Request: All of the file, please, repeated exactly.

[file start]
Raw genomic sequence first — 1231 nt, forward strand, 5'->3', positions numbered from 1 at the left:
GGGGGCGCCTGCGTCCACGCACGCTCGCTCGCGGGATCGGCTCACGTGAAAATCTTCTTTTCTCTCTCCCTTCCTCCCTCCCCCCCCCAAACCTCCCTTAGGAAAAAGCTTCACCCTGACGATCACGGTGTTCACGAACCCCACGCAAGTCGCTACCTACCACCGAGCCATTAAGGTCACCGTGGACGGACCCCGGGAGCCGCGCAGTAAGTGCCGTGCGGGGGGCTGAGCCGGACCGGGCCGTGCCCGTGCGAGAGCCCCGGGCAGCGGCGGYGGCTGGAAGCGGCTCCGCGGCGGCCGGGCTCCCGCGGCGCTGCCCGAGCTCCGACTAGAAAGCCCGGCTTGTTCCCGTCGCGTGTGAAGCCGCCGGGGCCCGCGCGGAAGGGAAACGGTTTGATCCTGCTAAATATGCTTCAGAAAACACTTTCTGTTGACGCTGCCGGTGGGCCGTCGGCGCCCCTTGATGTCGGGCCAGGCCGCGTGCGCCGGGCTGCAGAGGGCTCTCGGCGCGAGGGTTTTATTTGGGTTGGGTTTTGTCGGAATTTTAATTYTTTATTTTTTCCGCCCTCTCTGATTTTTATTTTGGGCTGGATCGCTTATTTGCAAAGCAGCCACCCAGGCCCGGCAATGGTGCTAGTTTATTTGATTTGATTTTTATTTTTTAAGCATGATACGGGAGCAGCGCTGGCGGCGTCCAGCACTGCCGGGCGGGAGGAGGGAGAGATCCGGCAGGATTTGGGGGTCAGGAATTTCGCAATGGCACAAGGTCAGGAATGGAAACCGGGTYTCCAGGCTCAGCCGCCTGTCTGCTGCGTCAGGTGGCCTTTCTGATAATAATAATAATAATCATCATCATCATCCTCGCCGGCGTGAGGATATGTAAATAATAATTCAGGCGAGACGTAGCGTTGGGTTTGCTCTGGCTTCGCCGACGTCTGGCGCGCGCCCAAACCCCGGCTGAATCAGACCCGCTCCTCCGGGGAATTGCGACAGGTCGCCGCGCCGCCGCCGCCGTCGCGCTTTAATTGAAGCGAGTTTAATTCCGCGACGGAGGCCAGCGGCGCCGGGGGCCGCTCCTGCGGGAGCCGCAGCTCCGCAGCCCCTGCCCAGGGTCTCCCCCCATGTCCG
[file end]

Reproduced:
Raw genomic sequence first — 1231 nt, forward strand, 5'->3', positions numbered from 1 at the left:
GGGGGCGCCTGCGTCCACGCACGCTCGCTCGCGGGATCGGCTCACGTGAAAATCTTCTTTTCTCTCTCCCTTCCTCCCTCCCCCCCCCAAACCTCCCTTAGGAAAAAGCTTCACCCTGACGATCACGGTGTTCACGAACCCCACGCAAGTCGCTACCTACCACCGAGCCATTAAGGTCACCGTGGACGGACCCCGGGAGCCGCGCAGTAAGTGCCGTGCGGGGGGCTGAGCCGGACCGGGCCGTGCCCGTGCGAGAGCCCCGGGCAGCGGCGGYGGCTGGAAGCGGCTCCGCGGCGGCCGGGCTCCCGCGGCGCTGCCCGAGCTCCGACTAGAAAGCCCGGCTTGTTCCCGTCGCGTGTGAAGCCGCCGGGGCCCGCGCGGAAGGGAAACGGTTTGATCCTGCTAAATATGCTTCAGAAAACACTTTCTGTTGACGCTGCCGGTGGGCCGTCGGCGCCCCTTGATGTCGGGCCAGGCCGCGTGCGCCGGGCTGCAGAGGGCTCTCGGCGCGAGGGTTTTATTTGGGTTGGGTTTTGTCGGAATTTTAATTYTTTATTTTTTCCGCCCTCTCTGATTTTTATTTTGGGCTGGATCGCTTATTTGCAAAGCAGCCACCCAGGCCCGGCAATGGTGCTAGTTTATTTGATTTGATTTTTATTTTTTAAGCATGATACGGGAGCAGCGCTGGCGGCGTCCAGCACTGCCGGGCGGGAGGAGGGAGAGATCCGGCAGGATTTGGGGGTCAGGAATTTCGCAATGGCACAAGGTCAGGAATGGAAACCGGGTYTCCAGGCTCAGCCGCCTGTCTGCTGCGTCAGGTGGCCTTTCTGATAATAATAATAATAATCATCATCATCATCCTCGCCGGCGTGAGGATATGTAAATAATAATTCAGGCGAGACGTAGCGTTGGGTTTGCTCTGGCTTCGCCGACGTCTGGCGCGCGCCCAAACCCCGGCTGAATCAGACCCGCTCCTCCGGGGAATTGCGACAGGTCGCCGCGCCGCCGCCGCCGTCGCGCTTTAATTGAAGCGAGTTTAATTCCGCGACGGAGGCCAGCGGCGCCGGGGGCCGCTCCTGCGGGAGCCGCAGCTCCGCAGCCCCTGCCCAGGGTCTCCCCCCATGTCCG